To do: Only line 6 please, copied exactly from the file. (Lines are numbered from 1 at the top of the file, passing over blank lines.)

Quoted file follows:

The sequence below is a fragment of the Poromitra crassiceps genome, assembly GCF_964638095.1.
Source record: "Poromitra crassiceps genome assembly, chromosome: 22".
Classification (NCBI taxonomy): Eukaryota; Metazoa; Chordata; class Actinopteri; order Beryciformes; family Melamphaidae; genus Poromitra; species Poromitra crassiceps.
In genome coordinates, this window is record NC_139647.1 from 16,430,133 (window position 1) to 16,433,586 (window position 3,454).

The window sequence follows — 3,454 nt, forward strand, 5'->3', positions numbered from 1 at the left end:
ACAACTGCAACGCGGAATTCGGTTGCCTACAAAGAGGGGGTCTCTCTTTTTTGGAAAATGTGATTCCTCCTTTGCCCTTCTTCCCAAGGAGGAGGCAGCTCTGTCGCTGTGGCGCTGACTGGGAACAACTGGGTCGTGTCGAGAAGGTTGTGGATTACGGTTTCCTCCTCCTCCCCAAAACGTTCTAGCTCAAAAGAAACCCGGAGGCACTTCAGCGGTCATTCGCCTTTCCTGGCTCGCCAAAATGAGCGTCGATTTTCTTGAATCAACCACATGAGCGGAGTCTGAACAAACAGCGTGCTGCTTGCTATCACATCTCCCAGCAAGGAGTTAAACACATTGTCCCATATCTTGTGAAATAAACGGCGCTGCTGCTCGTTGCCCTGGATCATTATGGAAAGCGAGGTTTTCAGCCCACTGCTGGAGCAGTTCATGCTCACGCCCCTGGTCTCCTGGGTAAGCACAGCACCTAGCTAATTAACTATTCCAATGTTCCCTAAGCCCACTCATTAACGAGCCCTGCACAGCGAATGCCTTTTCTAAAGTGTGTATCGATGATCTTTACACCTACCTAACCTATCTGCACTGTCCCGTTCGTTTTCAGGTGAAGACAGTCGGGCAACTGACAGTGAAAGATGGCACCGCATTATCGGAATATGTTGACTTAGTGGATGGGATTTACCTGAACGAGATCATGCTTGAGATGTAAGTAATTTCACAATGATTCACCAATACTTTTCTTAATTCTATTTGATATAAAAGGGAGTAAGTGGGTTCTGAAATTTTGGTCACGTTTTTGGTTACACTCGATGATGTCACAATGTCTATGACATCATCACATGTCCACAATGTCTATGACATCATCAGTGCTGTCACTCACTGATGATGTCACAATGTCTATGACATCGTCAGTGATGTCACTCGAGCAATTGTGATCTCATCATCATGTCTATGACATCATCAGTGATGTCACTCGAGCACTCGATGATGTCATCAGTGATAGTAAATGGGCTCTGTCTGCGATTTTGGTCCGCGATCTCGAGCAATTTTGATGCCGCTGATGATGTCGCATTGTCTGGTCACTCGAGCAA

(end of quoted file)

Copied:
ACAACTGCAACGCGGAATTCGGTTGCCTACAAAGAGGGGGTCTCTCTTTTTTGGAAAATGTGATTCCTCCTTTGCCCTTCTTCCCAAGGAGGAGGCAGCTCTGTCGCTGTGGCGCTGACTGGGAACAACTGGGTCGTGTCGAGAAGGTTGTGGATTACGGTTTCCTCCTCCTCCCCAAAACGTTCTAGCTCAAAAGAAACCCGGAGGCACTTCAGCGGTCATTCGCCTTTCCTGGCTCGCCAAAATGAGCGTCGATTTTCTTGAATCAACCACATGAGCGGAGTCTGAACAAACAGCGTGCTGCTTGCTATCACATCTCCCAGCAAGGAGTTAAACACATTGTCCCATATCTTGTGAAATAAACGGCGCTGCTGCTCGTTGCCCTGGATCATTATGGAAAGCGAGGTTTTCAGCCCACTGCTGGAGCAGTTCATGCTCACGCCCCTGGTCTCCTGGGTAAGCACAGCACCTAGCTAATTAACTATTCCAATGTTCCCTAAGCCCACTCATTAACGAGCCCTGCACAGCGAATGCCTTTTCTAAAGTGTGTATCGATGATCTTTACACCTACCTAACCTATCTGCACTGTCCCGTTCGTTTTCAGGTGAAGACAGTCGGGCAACTGACAGTGAAAGATGGCACCGCATTATCGGAATATGTTGACTTAGTGGATGGGATTTACCTGAACGAGATCATGCTTGAGATGTAAGTAATTTCACAATGATTCACCAATACTTTTCTTAATTCTATTTGATATAAAAGGGAGTAAGTGGGTTCTGAAATTTTGGTCACGTTTTTGGTTACACTCGATGATGTCACAATGTCTATGACATCATCACATGTCCACAATGTCTATGACATCATCAGTGCTGTCACTCACTGATGATGTCACAATGTCTATGACATCGTCAGTGATGTCACTCGAGCAATTGTGATCTCATCATCATGTCTATGACATCATCAGTGATGTCACTCGAGCACTCGATGATGTCATCAGTGATAGTAAATGGGCTCTGTCTGCGATTTTGGTCCGCGATCTCGAGCAATTTTGATGCCGCTGATGATGTCGCATTGTCTGGTCACTCGAGCAA